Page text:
"15 young and powerful cart horses and colts, and 8 well-bred cows, steers and heifers" The modern implements for sale included 5 farm carts, various ploughs, seed drills, harrows etc. and a 3-horsepower Thrashing Machine.

Steam power had obviously arrived in the district.  The Threshing Machine, made by Davis fetching £13 at the auction.  However, it is interesting to note at this stage of the 19th century, that although it was by far the most expensive piece of farm hardware, that the farm's work horses raised considerably more:

Grey Mare "Depper" - £32   0s  6d
Brown Mare "Brown"-£24 13s  6d
Roan Mare "Smiler"-£16 16s  0d
Black Horse "Jolly" (4 yrs old)- £67   4s  0d
Brown Mare "Bonny" (5 yrs old) - £53 11s  0d
Bay Mare "Ball" (6 yrs old)
        with horse colt at side -£71   8s  0d
Bay Mare "Star" (6 yrs old) -£50   8s  0d

The other horses up for sale fetched between £18 7s 6d and £37 16s 0d.   The total amount raised of live and dead stock being £714 2s 6d with additional moneys being raised by the sale of the clover and meadow grass which fetched between £1 10s and £6 10s an acre, covering a total of  over 85 acres and fetching a grand total of £228 17s 0d.  Altogether the two auctions raised a grand total of £998 0 2d The growing crops of corn were advertised as to be sold at the edge of harvest. [S341, S343]

October 28th 1874 - This was the date of the  auction sale at Kettlewells Farm (at noon), of Thomas Holinshead's furniture etc.. prior to his emigration to Australia.  Although most of the livestock had been sold at the previous auction, this sale also included " 2 useful active nag mares, a Stanhope Gig, about 50 head of poultry and 9 head of geese."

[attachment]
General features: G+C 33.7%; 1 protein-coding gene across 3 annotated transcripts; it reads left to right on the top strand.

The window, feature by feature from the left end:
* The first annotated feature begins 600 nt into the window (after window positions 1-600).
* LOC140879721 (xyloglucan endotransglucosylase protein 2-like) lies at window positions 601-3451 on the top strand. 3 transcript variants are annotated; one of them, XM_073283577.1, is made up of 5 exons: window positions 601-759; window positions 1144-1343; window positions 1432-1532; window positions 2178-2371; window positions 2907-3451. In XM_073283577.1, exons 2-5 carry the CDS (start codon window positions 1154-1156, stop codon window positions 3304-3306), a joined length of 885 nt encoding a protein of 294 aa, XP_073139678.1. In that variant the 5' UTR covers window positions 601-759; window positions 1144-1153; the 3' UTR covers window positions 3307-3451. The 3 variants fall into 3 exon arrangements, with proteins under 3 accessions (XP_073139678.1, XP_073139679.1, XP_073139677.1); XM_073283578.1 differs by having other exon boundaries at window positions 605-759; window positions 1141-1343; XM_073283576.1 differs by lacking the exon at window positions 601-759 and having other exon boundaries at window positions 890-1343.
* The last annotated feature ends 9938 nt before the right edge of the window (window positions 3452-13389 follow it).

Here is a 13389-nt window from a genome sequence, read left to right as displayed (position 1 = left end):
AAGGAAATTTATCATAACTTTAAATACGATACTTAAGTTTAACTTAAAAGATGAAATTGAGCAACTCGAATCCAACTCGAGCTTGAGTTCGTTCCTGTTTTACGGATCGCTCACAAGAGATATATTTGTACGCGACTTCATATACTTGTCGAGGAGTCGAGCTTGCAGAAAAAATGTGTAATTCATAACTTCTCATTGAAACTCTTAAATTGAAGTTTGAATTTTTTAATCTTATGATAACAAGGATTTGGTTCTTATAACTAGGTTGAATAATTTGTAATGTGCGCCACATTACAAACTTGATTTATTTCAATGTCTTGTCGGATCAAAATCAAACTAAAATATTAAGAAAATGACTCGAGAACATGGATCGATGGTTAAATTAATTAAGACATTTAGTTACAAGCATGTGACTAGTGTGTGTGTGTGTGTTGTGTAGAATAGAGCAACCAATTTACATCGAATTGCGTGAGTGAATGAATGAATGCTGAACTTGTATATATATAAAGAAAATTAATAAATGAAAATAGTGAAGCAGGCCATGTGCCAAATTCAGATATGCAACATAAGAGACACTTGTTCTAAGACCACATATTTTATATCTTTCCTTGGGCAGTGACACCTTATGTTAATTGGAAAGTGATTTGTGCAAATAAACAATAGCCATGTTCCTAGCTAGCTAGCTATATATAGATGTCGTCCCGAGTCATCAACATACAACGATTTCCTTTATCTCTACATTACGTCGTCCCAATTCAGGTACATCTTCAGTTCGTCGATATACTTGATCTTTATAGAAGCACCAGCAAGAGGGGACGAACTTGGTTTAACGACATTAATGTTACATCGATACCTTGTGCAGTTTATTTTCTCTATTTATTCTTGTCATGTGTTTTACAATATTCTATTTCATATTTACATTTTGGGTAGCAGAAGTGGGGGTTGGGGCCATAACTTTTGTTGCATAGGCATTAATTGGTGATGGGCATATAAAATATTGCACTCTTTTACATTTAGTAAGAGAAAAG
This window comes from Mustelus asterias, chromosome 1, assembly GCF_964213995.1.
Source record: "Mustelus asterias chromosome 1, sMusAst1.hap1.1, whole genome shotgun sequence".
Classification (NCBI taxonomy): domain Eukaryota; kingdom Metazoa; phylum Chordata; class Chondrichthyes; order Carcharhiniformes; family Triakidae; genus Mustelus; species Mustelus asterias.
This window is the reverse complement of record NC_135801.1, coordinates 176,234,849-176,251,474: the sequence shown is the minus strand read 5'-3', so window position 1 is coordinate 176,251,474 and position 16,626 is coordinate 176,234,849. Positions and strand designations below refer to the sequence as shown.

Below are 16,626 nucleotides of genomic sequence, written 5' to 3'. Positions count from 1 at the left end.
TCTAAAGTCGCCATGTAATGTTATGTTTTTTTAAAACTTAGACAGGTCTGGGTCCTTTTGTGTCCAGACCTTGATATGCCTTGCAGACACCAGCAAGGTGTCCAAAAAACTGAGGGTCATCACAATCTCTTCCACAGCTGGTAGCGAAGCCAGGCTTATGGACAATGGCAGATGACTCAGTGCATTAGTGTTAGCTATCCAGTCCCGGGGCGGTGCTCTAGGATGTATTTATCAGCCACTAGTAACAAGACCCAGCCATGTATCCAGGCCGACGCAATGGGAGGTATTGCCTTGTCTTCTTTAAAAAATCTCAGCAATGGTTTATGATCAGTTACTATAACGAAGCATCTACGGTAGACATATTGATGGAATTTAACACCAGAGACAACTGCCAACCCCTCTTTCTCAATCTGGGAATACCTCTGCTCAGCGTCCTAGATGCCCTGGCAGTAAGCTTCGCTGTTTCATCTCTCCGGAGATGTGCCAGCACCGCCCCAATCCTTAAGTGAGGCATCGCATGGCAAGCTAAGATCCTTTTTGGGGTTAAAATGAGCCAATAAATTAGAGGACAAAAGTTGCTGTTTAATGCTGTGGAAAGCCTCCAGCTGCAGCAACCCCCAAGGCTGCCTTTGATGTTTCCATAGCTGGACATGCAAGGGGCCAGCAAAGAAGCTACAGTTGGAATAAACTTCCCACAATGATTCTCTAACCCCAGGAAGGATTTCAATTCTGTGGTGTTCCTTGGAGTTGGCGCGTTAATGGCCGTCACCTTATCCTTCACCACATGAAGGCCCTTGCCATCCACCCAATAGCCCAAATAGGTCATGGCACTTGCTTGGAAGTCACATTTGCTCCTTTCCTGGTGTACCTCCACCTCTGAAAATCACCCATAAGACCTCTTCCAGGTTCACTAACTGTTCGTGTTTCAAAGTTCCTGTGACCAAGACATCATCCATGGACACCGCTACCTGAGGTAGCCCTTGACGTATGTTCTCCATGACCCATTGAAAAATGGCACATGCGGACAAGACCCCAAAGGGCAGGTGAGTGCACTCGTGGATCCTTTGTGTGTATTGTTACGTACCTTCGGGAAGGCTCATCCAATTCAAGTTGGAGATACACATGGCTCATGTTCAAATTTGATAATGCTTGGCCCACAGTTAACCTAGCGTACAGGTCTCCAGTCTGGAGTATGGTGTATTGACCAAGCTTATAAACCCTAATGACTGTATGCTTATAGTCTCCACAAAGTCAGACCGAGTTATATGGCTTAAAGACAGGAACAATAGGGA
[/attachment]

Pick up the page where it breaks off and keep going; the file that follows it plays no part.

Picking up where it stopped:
The auction was  undertaken room by room and listed the following  "rooms": Men's House, Dairy, Kitchen, Lumber room, Parlour, Best Parlour, Cellar, Landing, Bedroom1, Lumber Room No. 2 plus Out doors. The sale raised a total of £55 0s 8d. [S342]
1875 - George Finch of Corner Farm died , leaving The White Horse in Leverstock Green to his brother George Albert Finch. [ S52 ] RIGHT Finch Tomb
1875 -A new building was added to the National School in Bedmond Road. [ Kel.Dir. ]

1876 -The Acorn brick works, near Bennetts End , were visited by Sir John Evans of Apsley, and members of the Herts. Natural History Society.  The works had three clay mills, two kilns, and groups of clay pits. [ S16, Godfrey edition; S131, p. lxii]

Between 1876 & 1882 - At some point, a house & premises in Leverstock Green, previously belonging to Joseph Orchard was sold under the terms of his will. [HALS: Sale particulars  DE/Ls/B589  1876 – 1882]
1876- The cost of attending the village school was lowered to 1d per child. [ S36 ]

March 1876 - The school log book listed the following 50 pupils at the school for their exam schedule:
Ashwell A. ,Ashwell A., Ashwell E., Ashwell L., Atkins A., Atkins H., Child A., Child J., Child E., Cook W., Cooper H., Cooper J., Cooper W (a), Cooper W (b), Currel J., Currel S., Dell F., Dell E., Fickling C., George A., George H., George M.A., Harrowell M.A., Jackson A., Jury S., King W., Latchford J., Latchford A., Mardle E., Martin J., Martin M.A., Payne E., Peddar M.A., Sinfield W., Sinfield A., Sinfield A., Sleabben W., Slough E., Tarbox E., Turner F., Wheeler J., Woods G., Woods S., Woodward W., Young F.